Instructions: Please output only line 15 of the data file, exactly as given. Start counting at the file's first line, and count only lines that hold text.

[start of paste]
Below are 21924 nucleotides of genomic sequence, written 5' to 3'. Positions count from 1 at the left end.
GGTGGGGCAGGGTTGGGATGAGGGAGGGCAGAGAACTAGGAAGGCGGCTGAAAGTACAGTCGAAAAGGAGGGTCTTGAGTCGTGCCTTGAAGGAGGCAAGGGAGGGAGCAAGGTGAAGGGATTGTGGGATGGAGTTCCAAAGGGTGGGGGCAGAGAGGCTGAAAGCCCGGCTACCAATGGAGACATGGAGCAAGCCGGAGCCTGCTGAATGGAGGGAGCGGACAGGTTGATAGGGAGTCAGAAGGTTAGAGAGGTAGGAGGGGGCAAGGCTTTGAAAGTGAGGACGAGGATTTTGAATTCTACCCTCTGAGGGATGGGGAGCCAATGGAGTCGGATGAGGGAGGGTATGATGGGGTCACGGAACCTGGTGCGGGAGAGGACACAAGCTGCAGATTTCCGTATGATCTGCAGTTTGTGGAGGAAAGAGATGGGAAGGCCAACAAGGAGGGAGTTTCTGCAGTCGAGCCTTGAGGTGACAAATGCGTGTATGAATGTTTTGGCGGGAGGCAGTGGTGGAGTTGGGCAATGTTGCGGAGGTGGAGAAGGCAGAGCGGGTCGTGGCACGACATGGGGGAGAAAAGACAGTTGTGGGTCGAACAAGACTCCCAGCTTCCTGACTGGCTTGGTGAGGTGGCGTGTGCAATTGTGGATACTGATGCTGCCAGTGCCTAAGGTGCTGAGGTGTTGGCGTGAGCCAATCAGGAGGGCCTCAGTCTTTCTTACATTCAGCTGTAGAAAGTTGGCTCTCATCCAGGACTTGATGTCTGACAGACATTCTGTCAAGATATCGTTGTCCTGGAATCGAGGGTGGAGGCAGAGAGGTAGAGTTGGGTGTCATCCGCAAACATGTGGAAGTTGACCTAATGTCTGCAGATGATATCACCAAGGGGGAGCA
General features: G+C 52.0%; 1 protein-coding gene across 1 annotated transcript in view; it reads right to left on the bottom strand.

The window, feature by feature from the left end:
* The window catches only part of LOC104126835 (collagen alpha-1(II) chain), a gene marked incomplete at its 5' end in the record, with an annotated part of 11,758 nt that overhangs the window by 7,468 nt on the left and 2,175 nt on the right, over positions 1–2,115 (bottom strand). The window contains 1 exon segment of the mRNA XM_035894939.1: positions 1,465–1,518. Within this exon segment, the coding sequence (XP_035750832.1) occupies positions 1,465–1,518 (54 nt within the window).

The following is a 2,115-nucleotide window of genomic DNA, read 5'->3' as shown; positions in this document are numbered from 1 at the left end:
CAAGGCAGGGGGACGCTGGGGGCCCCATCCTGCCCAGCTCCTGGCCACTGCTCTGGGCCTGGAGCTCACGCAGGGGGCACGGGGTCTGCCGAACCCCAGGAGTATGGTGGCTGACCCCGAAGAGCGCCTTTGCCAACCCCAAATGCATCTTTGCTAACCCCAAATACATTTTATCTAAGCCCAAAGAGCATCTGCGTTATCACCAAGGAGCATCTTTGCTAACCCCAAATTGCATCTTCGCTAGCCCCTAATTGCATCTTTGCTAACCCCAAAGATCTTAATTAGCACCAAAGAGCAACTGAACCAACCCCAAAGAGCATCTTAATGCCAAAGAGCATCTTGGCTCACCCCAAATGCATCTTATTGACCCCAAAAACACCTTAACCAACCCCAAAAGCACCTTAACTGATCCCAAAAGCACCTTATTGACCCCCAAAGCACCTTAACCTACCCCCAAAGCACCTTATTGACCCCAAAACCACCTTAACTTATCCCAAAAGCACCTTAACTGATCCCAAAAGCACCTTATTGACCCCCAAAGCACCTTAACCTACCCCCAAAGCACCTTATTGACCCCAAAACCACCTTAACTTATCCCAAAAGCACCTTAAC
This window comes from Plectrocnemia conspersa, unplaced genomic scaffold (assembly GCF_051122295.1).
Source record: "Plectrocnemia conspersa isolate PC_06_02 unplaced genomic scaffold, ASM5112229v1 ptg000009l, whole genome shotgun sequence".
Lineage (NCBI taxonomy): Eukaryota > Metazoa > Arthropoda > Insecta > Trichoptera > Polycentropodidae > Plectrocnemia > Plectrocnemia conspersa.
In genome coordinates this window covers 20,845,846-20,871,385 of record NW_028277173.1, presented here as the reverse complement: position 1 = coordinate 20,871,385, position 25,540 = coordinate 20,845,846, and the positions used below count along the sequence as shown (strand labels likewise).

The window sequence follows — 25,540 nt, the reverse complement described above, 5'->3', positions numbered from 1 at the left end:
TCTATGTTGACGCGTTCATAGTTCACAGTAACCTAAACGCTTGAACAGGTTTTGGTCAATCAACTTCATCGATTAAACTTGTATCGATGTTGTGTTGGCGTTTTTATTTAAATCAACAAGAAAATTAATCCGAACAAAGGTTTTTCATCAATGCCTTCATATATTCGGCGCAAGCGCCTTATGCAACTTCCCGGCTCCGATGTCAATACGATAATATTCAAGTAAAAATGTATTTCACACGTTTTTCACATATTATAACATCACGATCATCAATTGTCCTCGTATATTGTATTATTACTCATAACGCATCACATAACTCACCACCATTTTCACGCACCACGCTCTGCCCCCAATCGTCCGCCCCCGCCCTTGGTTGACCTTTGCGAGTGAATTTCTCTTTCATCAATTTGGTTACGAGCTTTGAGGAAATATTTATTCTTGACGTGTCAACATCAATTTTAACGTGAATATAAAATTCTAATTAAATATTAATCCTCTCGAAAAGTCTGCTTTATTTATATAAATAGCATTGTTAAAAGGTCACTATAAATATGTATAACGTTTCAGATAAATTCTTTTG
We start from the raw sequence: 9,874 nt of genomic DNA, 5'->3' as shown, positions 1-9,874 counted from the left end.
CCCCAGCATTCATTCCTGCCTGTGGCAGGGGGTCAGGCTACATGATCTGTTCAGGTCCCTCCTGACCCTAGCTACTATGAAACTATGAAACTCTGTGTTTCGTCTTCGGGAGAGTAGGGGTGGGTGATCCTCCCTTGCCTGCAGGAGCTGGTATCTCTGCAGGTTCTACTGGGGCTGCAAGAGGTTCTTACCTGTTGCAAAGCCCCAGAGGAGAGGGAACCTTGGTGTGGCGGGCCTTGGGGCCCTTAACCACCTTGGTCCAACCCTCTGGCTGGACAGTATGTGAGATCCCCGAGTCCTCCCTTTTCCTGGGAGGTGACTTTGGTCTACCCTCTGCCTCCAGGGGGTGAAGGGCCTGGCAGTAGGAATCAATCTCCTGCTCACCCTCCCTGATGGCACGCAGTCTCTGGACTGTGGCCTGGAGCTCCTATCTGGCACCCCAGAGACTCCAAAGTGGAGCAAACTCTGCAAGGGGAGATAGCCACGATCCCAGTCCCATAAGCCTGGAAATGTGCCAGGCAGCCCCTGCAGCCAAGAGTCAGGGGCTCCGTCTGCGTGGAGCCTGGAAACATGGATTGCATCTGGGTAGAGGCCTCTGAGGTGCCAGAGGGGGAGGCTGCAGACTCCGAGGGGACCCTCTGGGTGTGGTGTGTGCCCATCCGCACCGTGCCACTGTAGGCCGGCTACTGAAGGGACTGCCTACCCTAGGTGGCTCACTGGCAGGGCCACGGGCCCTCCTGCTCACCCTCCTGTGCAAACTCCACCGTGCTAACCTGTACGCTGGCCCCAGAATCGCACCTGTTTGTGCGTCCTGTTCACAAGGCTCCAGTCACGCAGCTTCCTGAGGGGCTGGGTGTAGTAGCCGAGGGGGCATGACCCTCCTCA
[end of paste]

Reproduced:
CCCCAGCATTCATTCCTGCCTGTGGCAGGGGGTCAGGCTACATGATCTGTTCAGGTCCCTCCTGACCCTAGCTACTATGAAACTATGAAACTCTGTGTTTCGTCTTCGGGAGAGTAGGGGTGGGTGATCCTCCCTTGCCTGCAGGAGCTGGTATCTCTGCAGGTTCTACTGGGGCTGCAAGAGGTTCTTACCTGTTGCAAAGCCCCAGAGGAGAGGGAACCTTGGTGTGGCGGGCCTTGGGGCCCTTAACCACCTTGGTCCAACCCTCTGGCTGGACAGTATGTGAGATCCCCGAGTCCTCCCTTTTCCTGGGAGGTGACTTTGGTCTACCCTCTGCCTCCAGGGGGTGAAGGGCCTGGCAGTAGGAATCAATCTCCTGCTCACCCTCCCTGATGGCACGCAGTCTCTGGACTGTGGCCTGGAGCTCCTATCTGGCACCCCAGAGACTCCAAAGTGGAGCAAACTCTGCAAGGGGAGATAGCCACGATCCCAGTCCCATAAGCCTGGAAATGTGCCAGGCAGCCCCTGCAGCCAAGAGTCAGGGGCTCCGTCTGCGTGGAGCCTGGAAACATGGATTGCATCTGGGTAGAGGCCTCTGAGGTGCCAGAGGGGGAGGCTGCAGACTCCGAGGGGACCCTCTGGGTGTGGTGTGTGCCCATCCGCACCGTGCCACTGTAGGCCGGCTACTGAAGGGACTGCCTACCCTAGGTGGCTCACTGGCAGGGCCACGGGCCCTCCTGCTCACCCTCCTGTGCAAACTCCACCGTGCTAACCTGTACGCTGGCCCCAGAATCGCACCTGTTTGTGCGTCCTGTTCACAAGGCTCCAGTCACGCAGCTTCCTGAGGGGCTGGGTGTAGTAGCCGAGGGGGCATGACCCTCCTCA